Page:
MHRA says fluoroquinolones should be administered only when no other antibiotics are appropriate

The Medicines and Healthcare products Regulatory Agency has issued new restrictions on fluoroquinolone use, following reports of serious adverse reactions in patients.
woman taking antibiotic with water

Fluoroquinolones must only be prescribed when other antibiotics have failed, will not work because of antibiotic resistance, or are unsafe to use for an individual patient, the Medicines and Healthcare products Regulatory Agency (MHRA) has said.

In a drug safety update, published on 22 January 2024, the MHRA said the new restrictions for fluoroquinolones given by mouth, injection or inhalation follows a review of measures to reduce the risk of potentially long-term or irreversible side effects, such as tendonitis and tendon rupture.

The MHRA previously restricted use of fluoroquinolones in March 2019, stating that they should not be prescribed for mild-to-moderate or self-limiting infections, or non-bacterial conditions, such as non-bacterial (chronic) prostatitis.

In August 2023, the MHRA published a reminder of the risks of fluoroquinolone use, following results of a study led by the European Medicines Agency, which showed no evidence of a change in fluoroquinolone prescribing patterns in the UK despite the 2019 restrictions.

The retrospective population-based cohort study, published in March 2023, reported that although there was around a 25% reduction in primary care fluoroquinolone prescriptions in the UK between 2016 and 2021, this was not associated with regulatory interventions implemented in 2018/2019.

In the updated restrictions, the MHRA also advises avoiding fluoroquinolone use in patients who have previously had serious adverse reactions to the drugs and to avoid co-administration with a corticosteroid.

The restrictions say special caution should be taken for people older than 60 years, with renal impairment or solid-organ transplant, owing to increased risk of tendon injury.

“Restrictions have been introduced following Yellow Card reports from patients who have experienced long-lasting or disabling reactions following use of fluoroquinolones, in some cases prescribed for mild to moderate or self-limiting infections, or non-bacterial conditions,” the MHRA said in a statement.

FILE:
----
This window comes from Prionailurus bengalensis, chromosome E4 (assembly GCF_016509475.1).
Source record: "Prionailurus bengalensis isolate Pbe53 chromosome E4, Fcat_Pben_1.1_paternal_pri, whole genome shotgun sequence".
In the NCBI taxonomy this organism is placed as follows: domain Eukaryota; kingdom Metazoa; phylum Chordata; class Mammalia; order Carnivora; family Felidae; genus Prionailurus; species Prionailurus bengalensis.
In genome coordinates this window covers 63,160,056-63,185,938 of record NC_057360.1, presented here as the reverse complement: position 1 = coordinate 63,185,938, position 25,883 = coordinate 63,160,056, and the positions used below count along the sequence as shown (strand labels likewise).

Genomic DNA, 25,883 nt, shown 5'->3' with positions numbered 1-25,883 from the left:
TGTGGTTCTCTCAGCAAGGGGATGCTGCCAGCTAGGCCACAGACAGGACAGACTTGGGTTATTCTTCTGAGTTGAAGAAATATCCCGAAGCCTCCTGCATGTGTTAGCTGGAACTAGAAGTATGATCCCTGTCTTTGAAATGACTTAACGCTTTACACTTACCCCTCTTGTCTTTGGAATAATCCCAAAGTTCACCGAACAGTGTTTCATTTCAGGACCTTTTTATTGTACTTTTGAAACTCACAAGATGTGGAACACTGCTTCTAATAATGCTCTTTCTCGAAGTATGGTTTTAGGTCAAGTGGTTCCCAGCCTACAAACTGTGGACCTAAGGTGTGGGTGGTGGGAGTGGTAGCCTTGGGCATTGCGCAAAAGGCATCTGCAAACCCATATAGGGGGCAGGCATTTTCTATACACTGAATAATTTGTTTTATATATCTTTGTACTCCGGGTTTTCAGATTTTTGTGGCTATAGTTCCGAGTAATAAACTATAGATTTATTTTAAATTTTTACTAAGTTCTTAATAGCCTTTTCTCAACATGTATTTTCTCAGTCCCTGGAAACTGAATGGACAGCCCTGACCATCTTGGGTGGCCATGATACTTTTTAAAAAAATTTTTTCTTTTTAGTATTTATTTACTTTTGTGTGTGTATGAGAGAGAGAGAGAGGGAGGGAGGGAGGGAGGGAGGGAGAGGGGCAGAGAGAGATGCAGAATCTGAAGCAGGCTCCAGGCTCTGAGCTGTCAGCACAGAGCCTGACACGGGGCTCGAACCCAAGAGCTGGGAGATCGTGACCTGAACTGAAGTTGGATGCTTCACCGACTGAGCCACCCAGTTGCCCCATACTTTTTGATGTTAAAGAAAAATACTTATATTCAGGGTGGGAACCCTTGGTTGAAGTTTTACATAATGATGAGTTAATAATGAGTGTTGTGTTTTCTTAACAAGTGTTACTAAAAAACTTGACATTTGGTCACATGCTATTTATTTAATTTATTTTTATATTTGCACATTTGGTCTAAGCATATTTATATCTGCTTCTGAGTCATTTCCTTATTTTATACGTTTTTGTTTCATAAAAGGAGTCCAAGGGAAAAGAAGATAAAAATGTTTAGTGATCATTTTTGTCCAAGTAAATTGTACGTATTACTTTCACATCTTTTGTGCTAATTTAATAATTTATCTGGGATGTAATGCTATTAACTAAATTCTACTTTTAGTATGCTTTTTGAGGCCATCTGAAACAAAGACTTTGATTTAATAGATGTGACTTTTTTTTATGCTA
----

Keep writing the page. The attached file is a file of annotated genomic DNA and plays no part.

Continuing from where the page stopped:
Elisha Zafar, specialist infection pharmacist at King’s College Hospital NHS Foundation Trust, said the new restrictions “will definitely impact both primary and secondary care and hopefully will imply tighter restrictions with usage of fluoroquinolones”.

“Work really needs to be done now to change habitual decision making when prescribing these antibiotics, especially given [their] ease of use for certain indications when a penicillin is first line but an allergy is present,” she said.

“Further to this, another major impact that will reduce fluoroquinolone use would be to increase the penicillin allergy delabelling, which is an important drive within antimicrobial stewardship at the moment. This will hopefully enable practitioners to increase penicillin usage instead of more harmful alternatives like fluoroquinolones.”

Zafar added that, following the MHRA’s announcement, prescribers should receive safety information “across each trust to highlight these measures and the potential risks associated with [fluoroquinolone] prescribing”.

Alison Cave, chief safety officer at the MHRA, said: “We have listened to the experience of patients regarding long-lasting and potentially irreversible adverse reactions following use of fluoroquinolone antibiotics, in some cases prescribed for mild-to-moderate infections.

“We recognise fully the importance of limiting the use of these medicines. Fluoroquinolones should only be prescribed when usage of other antibiotics is inappropriate, and discontinued at the first signs of a serious adverse reaction,” she added.

Last updated
The Pharmaceutical Journal, PJ, January 2024, Vol 312, No 7981;312(7981)::DOI:10.1211/PJ.2024.1.215047

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